Christmas past
FTLComm - Tisdale - Thursday, December 20, 2007

I am sure that you have noticed when people talk about Christmas they always refer to golden memories, their childhood, "the time that. . ." and in our stories of Christmas we almost always go backward. Carlyle Saskatchewan dresses the town up in Charles Dickens lore and costumes to celebrate "ye ole Christmas"

It just makes sense, for an occasion that is so based in the stories told in the


New Testament that going back in time is what Christmas is always about. The main file I keep each year's Christmas stories in is called "christmastraditions".

Each of my sixty Christmases that I remember are golden moments. Times to savour and recall the wonder, the magic, of those mornings and long winter evenings. One of the reasons that smells play such an important part in Christmas traditions is because it is aromas that seem to be a direct link with our memory system. Be it food, or the smell of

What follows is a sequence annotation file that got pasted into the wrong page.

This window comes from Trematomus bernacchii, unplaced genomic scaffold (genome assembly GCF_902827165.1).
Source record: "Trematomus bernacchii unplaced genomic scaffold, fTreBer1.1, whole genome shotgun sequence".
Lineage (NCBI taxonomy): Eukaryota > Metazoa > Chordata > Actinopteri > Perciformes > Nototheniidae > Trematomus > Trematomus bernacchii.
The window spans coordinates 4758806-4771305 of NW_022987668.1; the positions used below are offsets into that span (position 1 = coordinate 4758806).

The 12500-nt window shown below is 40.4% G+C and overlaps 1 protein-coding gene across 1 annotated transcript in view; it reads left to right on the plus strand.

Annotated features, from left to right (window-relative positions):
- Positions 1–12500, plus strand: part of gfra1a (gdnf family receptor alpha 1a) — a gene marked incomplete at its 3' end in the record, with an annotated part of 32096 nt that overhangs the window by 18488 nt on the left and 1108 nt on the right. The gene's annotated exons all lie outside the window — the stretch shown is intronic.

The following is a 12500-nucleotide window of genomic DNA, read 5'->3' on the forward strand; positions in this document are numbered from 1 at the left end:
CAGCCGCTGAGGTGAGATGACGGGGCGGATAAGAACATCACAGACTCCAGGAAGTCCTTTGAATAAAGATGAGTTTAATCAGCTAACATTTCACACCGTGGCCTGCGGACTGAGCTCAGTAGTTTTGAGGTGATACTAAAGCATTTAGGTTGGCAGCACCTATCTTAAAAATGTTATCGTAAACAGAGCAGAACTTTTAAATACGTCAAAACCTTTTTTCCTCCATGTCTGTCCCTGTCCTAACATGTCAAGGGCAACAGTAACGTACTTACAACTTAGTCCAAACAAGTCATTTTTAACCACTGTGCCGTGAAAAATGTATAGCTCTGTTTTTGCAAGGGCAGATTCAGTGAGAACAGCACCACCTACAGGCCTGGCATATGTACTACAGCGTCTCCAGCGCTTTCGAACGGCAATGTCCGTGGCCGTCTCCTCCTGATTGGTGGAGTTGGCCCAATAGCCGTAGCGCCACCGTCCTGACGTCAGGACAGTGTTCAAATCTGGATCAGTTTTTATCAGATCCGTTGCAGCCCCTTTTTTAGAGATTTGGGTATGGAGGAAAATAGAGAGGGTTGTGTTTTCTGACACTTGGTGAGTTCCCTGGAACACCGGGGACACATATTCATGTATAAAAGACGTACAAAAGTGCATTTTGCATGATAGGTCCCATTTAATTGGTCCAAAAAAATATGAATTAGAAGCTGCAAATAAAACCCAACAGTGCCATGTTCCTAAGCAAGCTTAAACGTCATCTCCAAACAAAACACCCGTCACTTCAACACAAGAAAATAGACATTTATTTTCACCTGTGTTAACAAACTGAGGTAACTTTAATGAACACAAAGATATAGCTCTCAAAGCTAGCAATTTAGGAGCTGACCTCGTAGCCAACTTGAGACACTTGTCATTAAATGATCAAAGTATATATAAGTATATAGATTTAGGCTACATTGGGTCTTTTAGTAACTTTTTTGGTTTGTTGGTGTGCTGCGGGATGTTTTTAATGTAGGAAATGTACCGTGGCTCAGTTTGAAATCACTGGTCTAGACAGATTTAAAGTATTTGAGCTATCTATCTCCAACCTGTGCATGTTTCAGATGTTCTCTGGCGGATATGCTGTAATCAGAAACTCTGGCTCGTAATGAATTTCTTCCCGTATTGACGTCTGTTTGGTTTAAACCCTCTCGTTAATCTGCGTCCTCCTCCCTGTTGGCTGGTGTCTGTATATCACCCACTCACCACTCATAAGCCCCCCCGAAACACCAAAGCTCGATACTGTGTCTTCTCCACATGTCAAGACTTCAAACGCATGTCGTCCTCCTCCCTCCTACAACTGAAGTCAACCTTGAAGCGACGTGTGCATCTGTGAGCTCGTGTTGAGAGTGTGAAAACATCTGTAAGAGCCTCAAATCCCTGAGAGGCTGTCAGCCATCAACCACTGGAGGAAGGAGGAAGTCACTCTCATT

wrapping paper, grandmother's chocolate liquers, or the chilly mixture of cold air and the smell of horse and cutter, those smells are time bombshells.

We have a box with a few old reel to reel tapes that were part of the family's "stuff" from the late fifties and buried on those tapes are at least the sounds of one Christmas morning. We got a movie camera in 1968 and that Christmas is recorded in silent coloured movies and then


there are the pictures, thousands of those treasures that were made to preserve a moment to make its wonder last and last.

The memories, the collective memories and yes, the legends, the "could be" memories, all tell us about the essence of this time of the year. Look over those memories of yours as you make new ones this year, refine in the past what drives you to go through yet another Christmas and consider how you will preserve for future memory references this Christmas and all of its glory, for in time it is the glory of it that will remain. We have enough nasty things to remember so our Christmas memories, the ones we cherish, are the special moments that we will aim to recreate time after time.

Tomorrow let us consider Christmas future.

Timothy W. Shire

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Editor : Timothy W. Shire
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